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Is there any provisions in rails that would allow all AJAX POST requests from the site to pass without an authenticity_token?

I have a Jquery POST ajax call that calls a controller method, but I did not put any authenticity code in it and yet the call succeeds.

My ApplicationController does have 'request_forgery_protection' and I've changed


to false in my environments/development.rb

I've also searched my code to ensure that I was not overloading ajaxSend to send out authenticity tokens.

Is there some mechanism in play that disables the check? Now I'm not sure if my CSRF protection is working or not.

I'm using Rails 2.3.5.

Update for clarity:

function voteup(url, groupid){
        type: "POST",
        url: "/groups/" + groupid + "/submissions/voteup",
        data: "url=" + url,
        dataType: 'text',
        success: function(data){
          var counter = "vote_" + url;
          $('#vote_' + url.cleanify()).text(" " + data + " ");

I have a link which then has a 'href that calls the above function:

<a href='javascript:voteup(param1,param2)'>...</a>
share|improve this question
I remembered answering a similar question.. found it here:… I guess it should be because its a local request. It should not work say from an app running on a different port or a different domain. Ex: If you have your app running on localhost:3000 you should not be able to do a ajax POST from localhost:3001. – Shripad Krishna Jun 17 '10 at 10:52
Hi Shripad, I saw your post, but how is this happening? Is there some kind of Rails magic involved? Looking online, I still see people writing about instructions to send form_authenticity_token, so if its fixed, why is there still a need to do that? – David C Jun 18 '10 at 3:43
This has nothing to do with Rails magic whatsoever. Ajax works without a authenticity token if it is invoked within the domain itself. You need a authenticity token not for enabling ajax to work on your domain but to prevent attacks from other domains. That is the primary reason for having protect_from_forgery in your application controller. The best example of an attack from another domain is the "Myspace sammy worm". Look it up. You'll then understand as to why you need a auth token. – Shripad Krishna Jul 5 '10 at 3:32
up vote 6 down vote accepted

A likely scenario here is that you're using jQuery to serialize a normal Rails form... and it is including in that the serialized auth token hidden field (Rails adds them to all forms).

Look at your generated source for the form you're submitting... it's likely you'll see

<input name="authenticity_token" type="hidden" value="somethinghere...." />

The other thing you can do is check the log to see if the authenticity_token field is in the request params.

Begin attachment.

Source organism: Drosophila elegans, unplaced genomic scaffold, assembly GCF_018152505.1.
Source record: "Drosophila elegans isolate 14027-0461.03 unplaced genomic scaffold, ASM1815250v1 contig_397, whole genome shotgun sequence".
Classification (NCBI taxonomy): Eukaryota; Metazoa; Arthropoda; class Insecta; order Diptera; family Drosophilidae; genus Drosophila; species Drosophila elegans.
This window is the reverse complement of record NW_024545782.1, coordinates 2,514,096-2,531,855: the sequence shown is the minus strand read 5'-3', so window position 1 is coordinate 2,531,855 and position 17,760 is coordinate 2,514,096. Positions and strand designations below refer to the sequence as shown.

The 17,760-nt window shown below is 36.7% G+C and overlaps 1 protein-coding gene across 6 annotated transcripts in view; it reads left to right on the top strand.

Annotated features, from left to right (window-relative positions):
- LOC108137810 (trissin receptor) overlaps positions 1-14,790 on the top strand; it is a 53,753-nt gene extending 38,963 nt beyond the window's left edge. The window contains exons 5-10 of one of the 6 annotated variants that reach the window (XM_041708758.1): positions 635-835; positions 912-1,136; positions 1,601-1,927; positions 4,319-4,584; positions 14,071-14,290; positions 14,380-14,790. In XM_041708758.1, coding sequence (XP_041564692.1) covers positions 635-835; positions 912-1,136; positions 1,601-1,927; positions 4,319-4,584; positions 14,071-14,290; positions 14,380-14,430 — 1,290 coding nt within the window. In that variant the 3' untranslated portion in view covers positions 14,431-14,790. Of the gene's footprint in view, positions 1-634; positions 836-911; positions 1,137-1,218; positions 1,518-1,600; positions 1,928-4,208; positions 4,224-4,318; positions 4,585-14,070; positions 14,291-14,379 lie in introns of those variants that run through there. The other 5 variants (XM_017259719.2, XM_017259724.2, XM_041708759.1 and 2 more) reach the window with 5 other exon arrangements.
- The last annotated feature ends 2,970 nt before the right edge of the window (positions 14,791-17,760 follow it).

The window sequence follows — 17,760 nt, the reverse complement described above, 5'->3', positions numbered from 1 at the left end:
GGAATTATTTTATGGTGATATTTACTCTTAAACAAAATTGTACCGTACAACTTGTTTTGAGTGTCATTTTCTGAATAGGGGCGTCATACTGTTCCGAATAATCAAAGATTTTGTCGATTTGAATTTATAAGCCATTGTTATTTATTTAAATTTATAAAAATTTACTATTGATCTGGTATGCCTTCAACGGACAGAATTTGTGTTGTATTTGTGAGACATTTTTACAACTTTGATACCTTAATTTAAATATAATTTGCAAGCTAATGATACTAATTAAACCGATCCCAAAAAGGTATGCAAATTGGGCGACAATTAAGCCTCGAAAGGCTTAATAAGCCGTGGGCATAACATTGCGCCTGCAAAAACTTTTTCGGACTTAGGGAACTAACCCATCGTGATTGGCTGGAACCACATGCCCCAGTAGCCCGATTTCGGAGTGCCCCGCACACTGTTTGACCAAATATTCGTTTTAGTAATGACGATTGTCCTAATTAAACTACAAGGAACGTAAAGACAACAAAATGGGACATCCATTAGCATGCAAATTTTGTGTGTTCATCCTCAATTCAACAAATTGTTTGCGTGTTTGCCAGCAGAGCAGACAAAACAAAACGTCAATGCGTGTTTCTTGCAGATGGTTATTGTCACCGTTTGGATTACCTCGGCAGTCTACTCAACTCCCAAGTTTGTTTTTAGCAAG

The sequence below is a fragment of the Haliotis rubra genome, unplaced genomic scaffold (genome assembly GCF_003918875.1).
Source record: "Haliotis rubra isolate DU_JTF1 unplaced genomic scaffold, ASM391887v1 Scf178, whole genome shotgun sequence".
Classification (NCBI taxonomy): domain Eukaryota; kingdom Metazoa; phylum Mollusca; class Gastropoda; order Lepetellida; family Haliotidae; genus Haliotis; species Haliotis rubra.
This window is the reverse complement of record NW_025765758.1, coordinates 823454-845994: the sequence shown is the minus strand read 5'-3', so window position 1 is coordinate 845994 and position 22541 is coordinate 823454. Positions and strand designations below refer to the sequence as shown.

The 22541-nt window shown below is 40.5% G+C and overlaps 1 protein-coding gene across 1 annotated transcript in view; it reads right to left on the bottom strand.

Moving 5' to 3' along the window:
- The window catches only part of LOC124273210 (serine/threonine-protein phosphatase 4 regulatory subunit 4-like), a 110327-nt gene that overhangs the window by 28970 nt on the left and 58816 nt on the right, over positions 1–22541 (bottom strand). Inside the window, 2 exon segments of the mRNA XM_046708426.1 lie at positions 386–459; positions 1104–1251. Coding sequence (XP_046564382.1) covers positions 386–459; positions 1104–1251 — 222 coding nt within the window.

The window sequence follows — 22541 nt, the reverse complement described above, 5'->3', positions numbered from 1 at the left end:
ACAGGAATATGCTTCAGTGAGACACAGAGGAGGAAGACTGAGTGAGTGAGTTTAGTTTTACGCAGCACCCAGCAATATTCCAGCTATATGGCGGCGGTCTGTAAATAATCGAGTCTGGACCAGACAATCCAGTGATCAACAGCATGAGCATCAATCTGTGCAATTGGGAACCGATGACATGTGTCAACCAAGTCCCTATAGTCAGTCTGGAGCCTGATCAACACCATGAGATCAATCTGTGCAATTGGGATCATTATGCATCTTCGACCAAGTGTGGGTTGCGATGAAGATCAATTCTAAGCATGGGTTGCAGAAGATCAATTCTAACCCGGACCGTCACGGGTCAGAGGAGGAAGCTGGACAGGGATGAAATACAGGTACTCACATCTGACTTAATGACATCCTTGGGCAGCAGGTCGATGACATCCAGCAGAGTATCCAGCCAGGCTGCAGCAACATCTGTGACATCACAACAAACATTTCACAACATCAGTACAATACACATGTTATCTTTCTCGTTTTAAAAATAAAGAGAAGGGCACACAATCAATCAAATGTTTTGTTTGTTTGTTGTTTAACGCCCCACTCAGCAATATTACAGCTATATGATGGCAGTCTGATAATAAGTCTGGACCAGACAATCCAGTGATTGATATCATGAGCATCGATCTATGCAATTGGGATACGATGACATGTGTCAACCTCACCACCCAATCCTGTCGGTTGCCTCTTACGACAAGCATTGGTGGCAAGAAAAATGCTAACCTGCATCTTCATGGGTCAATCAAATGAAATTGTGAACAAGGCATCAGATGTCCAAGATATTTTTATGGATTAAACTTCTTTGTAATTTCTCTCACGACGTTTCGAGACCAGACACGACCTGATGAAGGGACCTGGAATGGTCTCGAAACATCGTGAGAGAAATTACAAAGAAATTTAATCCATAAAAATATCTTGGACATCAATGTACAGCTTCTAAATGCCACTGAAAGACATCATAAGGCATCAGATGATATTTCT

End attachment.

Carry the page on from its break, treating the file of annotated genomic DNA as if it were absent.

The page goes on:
share|improve this answer
I've updated the question with some code samples. My logs doesn't show an authenticity_token param being sent. – David C Jun 17 '10 at 7:19

Add this in your layout view: app/views/layouts/(something).html.erb

<% if protect_against_forgery? %>
 <script type="text/javascript" charset="utf-8">
   window._auth_token_name = "#{request_forgery_protection_token}";
   window._auth_token = "#{form_authenticity_token}";
<% end %>

And in your application.js :

  'beforeSend': function(xhr) {xhr.setRequestHeader("Accept", "text/javascript")}

$(document).ready(function() {
 //  All non-GET requests will add the authenticity token
 //  If not already present in the data packet
 $("body").bind('ajaxSend', function(elm, xhr, s) {
   if (s.type == "GET") return;
   if ( && RegExp("\\b" + window._auth_token_name + "="))) return;
   if ( { = + "&";
  } else { = "";
   // if there was no data, $ didn't set the content-type
   xhr.setRequestHeader("Content-Type", s.contentType);
  } = + encodeURIComponent(window._auth_token_name) + "=" + encodeURIComponent(window._auth_token);

In your application_controller.rb add this to ensure IE/SAFARI receive correct accept headers:

 def correct_safari_and_ie_accept_headers
    ajax_request_types = [ 'text/javascript', 'application/json', 'text/xml']
        request.accepts.sort!{ |x, y| ajax_request_types.include?(y.to_s) ? 1 : -1 } if request.xhr?

This ensures that the accept header default to text/javascript, application/json or text/xml instead of the default text/html.

Now you can perform your regular AJAX calls. It will pass the auth token. Also make sure you include application.js only after the CDATA script tag as it requires the two global vars window._auth_token_name and window._auth_token.

Hope this helps! Cheers :)

share|improve this answer
thanks for the code, but my problem is that at this point of time, my posts work even without an auth token. – David C Jun 17 '10 at 9:03

I have a similar question and I believe I found a partial answer:

Rails 3 AJAX request authenticity token ignored

share|improve this answer

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